My first class each morning was with Jon Lehrer (from Chicago), who taught stretching and a warm-up. I’ve taken his class since I was 12, so I got to assist him. After that I took a zumba class with Alberto Arias (Chicago). Zumba is a fast-paced, cardio workout done to Latin music, using cha cha, merengue, salsa, tango and mamba rhythms. Then I took a hip-hop class with Kirby Reed (Chicago). His class focuses on facial expressions, personality and attitude.
Pattie Obey (The Netherlands) taught my final class of the day. She used to dance in GJDC and so her movement is heavily influenced by the Giordano style. We learned a lyrical combination that was filled with character, attitude and subtlety.
That night was the opening ceremony and both the U.S. and Costa Rican national anthems were performed. The concert was very diverse and included modern, hip hop, lyrical, musical theater, comedy, Latin, and Japanese acrobatic pieces from companies such as Giordano Jazz Dance Chicago, Instincts Live Media Dance Company (Los Angeles), Masashi Action Machine (Japan), Odyssey Dance Theatre (Utah), and soloist Melissa Hough (New York).
DAY TWO: After Jon Lehrer’s class, I took a class from Gus Giordano himself. Mr. G, as he is affectionately called, is a legend in the jazz dance world, and is often referred to as the godfather of jazz dance. He developed his technique in the 1950s with the notion that a dancer’s center is in his or her pelvis, where all movement should be initiated. Giordano technique also emphasizes correct placement over flashy moves and intense facial expressions. Then I had class with Joe Tremaine (Los Angeles) of Tremaine Dance Conventions. We did across-the-floor combinations and a center combination that was fast, sharp and energetic.
My last class of the day was with Randy Duncan (Chicago). He teaches a jazz class with a very strong modern influence and a lot of deep contractions and direction changes.
Tonight was the start of the Leo’s Jazz Dance Choreography Competitive Event, in which there was choreography ranging from modern to hip hop to character dancing. Additionally, Jazzgoba Dance Studio performed a piece about the animals of the rainforest, and at the end, hundreds of butterflies were released from the orchestra pit. It was breathtaking.
DAY THREE: My day started with Jon Lehrer again. Today he said that when you’re running, walking or doing any combination of steps, it’s imperative that you move with full energy and cover as much distance as you can.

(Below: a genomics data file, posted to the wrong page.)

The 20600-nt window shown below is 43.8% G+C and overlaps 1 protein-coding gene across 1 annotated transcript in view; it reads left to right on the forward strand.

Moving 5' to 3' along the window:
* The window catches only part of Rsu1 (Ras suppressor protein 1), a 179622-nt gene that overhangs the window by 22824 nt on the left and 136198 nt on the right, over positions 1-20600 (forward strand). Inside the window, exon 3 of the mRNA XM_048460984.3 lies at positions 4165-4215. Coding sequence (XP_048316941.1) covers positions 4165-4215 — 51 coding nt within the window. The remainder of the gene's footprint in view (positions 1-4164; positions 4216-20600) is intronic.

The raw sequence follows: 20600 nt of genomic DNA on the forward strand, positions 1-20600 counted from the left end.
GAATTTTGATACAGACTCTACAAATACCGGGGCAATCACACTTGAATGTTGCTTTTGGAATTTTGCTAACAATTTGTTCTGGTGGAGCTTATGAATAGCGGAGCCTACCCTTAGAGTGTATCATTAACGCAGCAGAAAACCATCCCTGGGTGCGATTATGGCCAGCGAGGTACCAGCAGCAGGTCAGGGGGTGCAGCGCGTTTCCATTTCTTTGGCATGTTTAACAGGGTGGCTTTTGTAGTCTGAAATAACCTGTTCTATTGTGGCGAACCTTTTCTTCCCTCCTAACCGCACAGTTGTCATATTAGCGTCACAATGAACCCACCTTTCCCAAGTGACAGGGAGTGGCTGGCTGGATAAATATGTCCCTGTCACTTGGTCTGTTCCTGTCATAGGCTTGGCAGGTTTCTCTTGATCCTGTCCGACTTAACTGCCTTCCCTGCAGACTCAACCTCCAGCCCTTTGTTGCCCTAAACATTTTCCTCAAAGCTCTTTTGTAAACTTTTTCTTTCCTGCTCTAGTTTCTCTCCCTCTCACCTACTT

My next class was with Masashi Mashiro (Japan), the founder of Masashi Action Machine. His class had a lot of percussive, sharp, classic jazz movements. His choreography incorporates punches, cartwheels, high kicks, and karate-inspired movements.
The class after that was with Joe Lanteri (New York City), the founder of New York City Dance Alliance. He led a warm-up and then moved into a combination with a lot of pedestrian movements. He told the class that he didn’t care if we got the steps perfect. Instead, he wanted to see our personalities show through our movement.
That night was the second performance of the Leo’s Jazz Dance Choreography Competitive Event, which again was an assorted program including African, modern and jazz dance pieces.
DAY FOUR: Jon’s class was once again an adventure. This time he used it as a laboratory for a new piece he’s working on; we were his guinea pigs and got to try out some brand-new choreography. Then I took class from Nan Giordano (Chicago), the artistic director of GJDC. Nan’s choreography, based on the Giordano technique, is very powerful and requires a lot of physical energy and stamina.
Next was the Jazz Jamm Fiesta, where each teacher from the Congress teaches for about 15 minutes, for a total of three hours. This year, Gus Giordano arrived in an antique car and all the teachers wore traditional Costa Rican costumes over their dance clothes.
Tonight the winners of the Leo’s Jazz Dance Choreography Competitive Event were announced and the gold winner, choreographer Dave Massey, performed his piece alongside all the professional companies.
Overall, this was a great learning and cultural experience—studying with so many teachers, getting to demonstrate in classes and seeing professional companies perform. Now I’m enrolled at the University of Arizona and can’t wait to get into the real world.